In regard to Providence Everett Medical Center’s expansion project and the apparent demise of the historical Donovan District, I do not understand why they cannot build up and around the existing structures. This option would not only allow continued service of the existing facilities, but also would increase space. Is it that much more detrimental to the history of Everett to have a taller structure on the location instead of tearing down historical homes and landmarks?
My personal opinion is that if you would rather destroy historical buildings completely, you might as well level the entire city as if it never existed. I am not a native of Everett, nor Washington state, but I just don’t understand the reasons behind the plan that both Providence and the City Council have adopted. Providence has three separate facilities already. Is there no way to aid in expansion by either building up and around the existing structure or finding a large enough tract of land elsewhere besides the Donovan District?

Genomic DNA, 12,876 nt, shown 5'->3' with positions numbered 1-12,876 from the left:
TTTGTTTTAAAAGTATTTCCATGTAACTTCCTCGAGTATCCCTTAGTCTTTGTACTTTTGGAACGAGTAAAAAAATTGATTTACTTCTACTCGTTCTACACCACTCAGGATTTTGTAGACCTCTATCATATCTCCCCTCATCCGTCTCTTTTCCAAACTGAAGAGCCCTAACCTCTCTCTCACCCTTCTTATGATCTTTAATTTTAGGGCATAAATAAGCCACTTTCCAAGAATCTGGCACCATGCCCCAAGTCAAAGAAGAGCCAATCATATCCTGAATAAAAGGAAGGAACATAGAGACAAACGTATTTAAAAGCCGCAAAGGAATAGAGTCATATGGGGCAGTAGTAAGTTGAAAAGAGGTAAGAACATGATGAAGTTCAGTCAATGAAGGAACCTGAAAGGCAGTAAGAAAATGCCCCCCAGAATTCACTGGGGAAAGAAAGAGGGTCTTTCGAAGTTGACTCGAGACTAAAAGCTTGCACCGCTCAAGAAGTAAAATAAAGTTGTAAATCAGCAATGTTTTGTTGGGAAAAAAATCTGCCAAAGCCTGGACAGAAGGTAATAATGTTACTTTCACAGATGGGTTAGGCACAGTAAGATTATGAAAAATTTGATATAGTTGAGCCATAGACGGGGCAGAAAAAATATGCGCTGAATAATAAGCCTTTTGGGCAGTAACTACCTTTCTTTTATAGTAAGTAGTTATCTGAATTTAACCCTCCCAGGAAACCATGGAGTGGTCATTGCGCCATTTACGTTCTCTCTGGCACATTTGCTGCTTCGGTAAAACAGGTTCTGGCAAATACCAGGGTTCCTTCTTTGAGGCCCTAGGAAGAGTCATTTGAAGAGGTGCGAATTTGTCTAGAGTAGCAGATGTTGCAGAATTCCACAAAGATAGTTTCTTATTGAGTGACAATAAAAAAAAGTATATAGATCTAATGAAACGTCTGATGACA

I think that when we decide to desecrate a city’s history in any way we take away what the city itself stands for. Where I grew up, the city decided to keep and renovate the old courthouse and make it a historical landmark while at the same time constructing a new courthouse. Same thing with the hospital. Instead of tearing down anything, they built up the existing structure, while adding on a second structure within the same land plot.
David G. Granger